Published by B&H Publishing on September 15, 2020
Genres: Non-Fiction, Biography, Christian Life, Theology
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Elisabeth Elliot was a young missionary in Ecuador when members of a violent Amazonian tribe savagely speared her husband Jim and his four colleagues. Incredibly, prayerfully, Elisabeth took her toddler daughter, snakebite kit, Bible, and journal . . . and lived in the jungle with the Stone-Age people who killed her husband. Compelled by her friendship and forgiveness, many came to faith in Jesus.
This courageous, no-nonsense Christian went on to write dozens of books, host a long-running radio show, and speak at conferences all over the world. She was a pillar of coherent, committed faith; a beloved and sometimes controversial icon. In this authorized biography, Becoming Elisabeth Elliot, bestselling author Ellen Vaughn uses Elisabeth’s private, unpublished journals, and candid interviews with her family and friends, to paint the adventures and misadventures God used to shape one of the most influential women in modern church history. It’s the story of a hilarious, sensual, brilliant, witty, self-deprecating, sensitive, radical, and surprisingly relatable person utterly submitted to doing God’s will, no matter how high the cost. For Elisabeth, the central question was not, “How does this make me feel?” but, simply, “is this true?” If so, then the next question was, “what do I need to do about it to obey God?” “My life is on Thy Altar, Lord—for Thee to consume. Set the fire, Father! Bind me with cords of love to the Altar. Hold me there. Let me remember the Cross.” –Elisabeth Elliot, age 21
Becoming Elisabeth Elliot is an authorized biography full of details from Elisabeth Elliot’s journals and diaries. I learned a lot of new information about her life, personality, relationships, and missions work, and have a whole new appreciation of her. Even though this is only the first part of her story, and concludes after her return to the United States, it provides a satisfying character arc and comes to a meaningful conclusion. I am excited to read the sequel when it releases next year, and enjoyed this so much that it will be hard to wait. I greatly admire how well the author shaped her narrative, picking out details from a wealth of material to give modern readers a sense of who Elisabeth Elliot was.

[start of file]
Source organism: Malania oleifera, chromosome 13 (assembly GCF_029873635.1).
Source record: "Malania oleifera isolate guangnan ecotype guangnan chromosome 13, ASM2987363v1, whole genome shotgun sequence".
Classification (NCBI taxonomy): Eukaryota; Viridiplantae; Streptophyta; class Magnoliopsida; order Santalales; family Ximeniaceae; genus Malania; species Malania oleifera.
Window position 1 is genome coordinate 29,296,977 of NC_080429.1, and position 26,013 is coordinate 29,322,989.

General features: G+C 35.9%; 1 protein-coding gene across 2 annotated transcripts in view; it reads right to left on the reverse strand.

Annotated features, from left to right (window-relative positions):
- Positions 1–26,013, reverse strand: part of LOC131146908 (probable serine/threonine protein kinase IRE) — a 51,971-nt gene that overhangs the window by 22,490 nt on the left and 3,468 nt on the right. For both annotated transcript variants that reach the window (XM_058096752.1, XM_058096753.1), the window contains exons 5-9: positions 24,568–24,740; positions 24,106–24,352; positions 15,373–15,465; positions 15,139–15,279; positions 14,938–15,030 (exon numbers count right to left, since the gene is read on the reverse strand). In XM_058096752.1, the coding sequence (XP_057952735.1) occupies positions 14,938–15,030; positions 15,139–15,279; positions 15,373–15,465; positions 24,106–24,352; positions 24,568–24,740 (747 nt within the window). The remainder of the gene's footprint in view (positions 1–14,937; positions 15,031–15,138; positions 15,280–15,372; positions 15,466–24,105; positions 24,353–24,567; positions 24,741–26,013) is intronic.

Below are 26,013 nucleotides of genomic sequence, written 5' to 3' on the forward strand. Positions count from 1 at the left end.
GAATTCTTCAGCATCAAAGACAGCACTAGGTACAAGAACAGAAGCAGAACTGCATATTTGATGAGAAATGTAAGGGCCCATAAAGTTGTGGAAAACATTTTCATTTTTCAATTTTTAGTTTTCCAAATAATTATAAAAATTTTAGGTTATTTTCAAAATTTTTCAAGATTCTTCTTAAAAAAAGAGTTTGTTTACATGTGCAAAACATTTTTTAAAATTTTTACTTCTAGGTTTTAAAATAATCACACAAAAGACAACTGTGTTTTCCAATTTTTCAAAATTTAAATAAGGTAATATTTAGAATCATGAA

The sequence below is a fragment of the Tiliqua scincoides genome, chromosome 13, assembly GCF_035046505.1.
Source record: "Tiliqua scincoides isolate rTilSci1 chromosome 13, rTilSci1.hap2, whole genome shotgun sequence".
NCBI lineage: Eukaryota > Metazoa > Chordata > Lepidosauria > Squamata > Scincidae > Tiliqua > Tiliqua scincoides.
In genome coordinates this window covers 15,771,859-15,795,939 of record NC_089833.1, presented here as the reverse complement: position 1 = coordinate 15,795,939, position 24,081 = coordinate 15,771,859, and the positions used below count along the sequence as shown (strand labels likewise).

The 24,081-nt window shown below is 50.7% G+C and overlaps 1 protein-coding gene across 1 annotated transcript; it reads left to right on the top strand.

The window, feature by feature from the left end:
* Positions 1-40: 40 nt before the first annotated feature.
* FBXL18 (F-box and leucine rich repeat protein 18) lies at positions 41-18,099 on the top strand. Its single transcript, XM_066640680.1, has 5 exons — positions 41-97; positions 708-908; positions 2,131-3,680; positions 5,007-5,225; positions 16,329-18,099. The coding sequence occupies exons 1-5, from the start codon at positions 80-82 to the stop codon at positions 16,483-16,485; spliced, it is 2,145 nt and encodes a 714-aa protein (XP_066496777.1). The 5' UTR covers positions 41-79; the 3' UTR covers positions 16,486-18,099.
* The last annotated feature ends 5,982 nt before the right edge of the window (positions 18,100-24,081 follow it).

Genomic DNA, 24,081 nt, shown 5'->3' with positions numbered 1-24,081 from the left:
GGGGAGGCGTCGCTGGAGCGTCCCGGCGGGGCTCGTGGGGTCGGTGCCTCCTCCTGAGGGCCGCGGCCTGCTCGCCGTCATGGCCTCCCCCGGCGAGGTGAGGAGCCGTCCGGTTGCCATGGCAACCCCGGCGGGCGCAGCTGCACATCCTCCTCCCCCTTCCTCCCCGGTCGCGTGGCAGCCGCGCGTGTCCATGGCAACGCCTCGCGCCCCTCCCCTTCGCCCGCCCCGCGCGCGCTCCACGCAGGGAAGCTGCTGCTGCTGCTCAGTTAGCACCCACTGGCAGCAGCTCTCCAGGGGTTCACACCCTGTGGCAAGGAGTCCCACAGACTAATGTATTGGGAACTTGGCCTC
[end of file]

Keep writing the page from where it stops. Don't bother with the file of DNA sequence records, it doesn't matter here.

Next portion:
Complex and Nuanced
Vaughn writes the story in chronological order, and even though she sometimes foreshadows things or refers back to earlier events, she never does so in a way that muddies the timeline. This book is clear and easy to follow, and gives readers insight into Elliot’s formative years and spiritual development. One thing that I found especially interesting about this book is how Vaughn moved beyond a reductionist image of Elliot as the ideal Christian woman, engaging with her alternately reserved and passionate personality, her frustrations with colleagues, her grief over Jim’s murder, her difficult questions about God, and the tensions that she felt between her lived reality and the triumphal messages of a shallow, consumerist Christian culture that packaged her story in inauthentic terms.
The same Christian PR mechanisms that frustrated Elliot in her day often still sell her story as a triumphal and inspiring missionary adventure. Becoming Elisabeth Elliot pushes back against that narrative, taking into account the wearying and disappointing aspects of Elliot’s service, all the things that went wrong, and the tensions and uncertainties that she felt. Vaughn also includes political information about Ecuador, gives a sense of 1950s American culture, and shows how Elliot and her closest ministry partners diverged from contemporary missionary norms by meeting indigenous people on their own terms, supporting them as leaders, and not trying to import Western civilization into their environment. One of the best things about this book is that it grounds Elliot’s story within its cultural, historical, and political context, and this, coupled with the clear chronological progression of the story, can overcome common misunderstandings and confusion that people have.
For Both Fans and Critics
Elisabeth Elliot’s fans will enjoy this, and it is also worthwhile for people who are unfamiliar with her, or who would criticize aspects of her ministry. This book reveals new, complex sides to her, showing the challenges that she faced internally, her struggles with Christian culture, and the continual uncertainty that she felt about God’s will as she tried to take each next step. Vaughn explores Elliot’s life in all of its complexity, and even though she glosses over some challenging topics, such as Elliot’s choice to bring her young daughter into unsafe and threatening situations, she addresses other issues with great nuance. This book isn’t perfect, because no biography could be, but Vaughn does an admirable job of balancing narrative, journal entries, correspondence, historical context, and the probable questions and reactions that modern reader would have.
The final, reflective section of the book underscores Elliot’s emphasis on obeying God no matter the cost, taking up her cross, and accepting the suffering inherent in both existence and the Christian life. These final chapters seem somewhat tacked on, like extra notes that the author couldn’t fit into the conclusion of her narrative, but they summarize the lessons that Elliot learned during that stage of her life and foreshadow her continuing life and legacy. I enjoyed this book very much, and have a whole new appreciation for Elliot’s endurance, consistent obedience to God, and willingness to face circumstantial challenges, misunderstandings, and personal defeat to do what God had called her to do. This is a very encouraging book, and will delight long-term fans of Elliot while giving others a new sense of her historical significance and the lessons that her life can teach us today.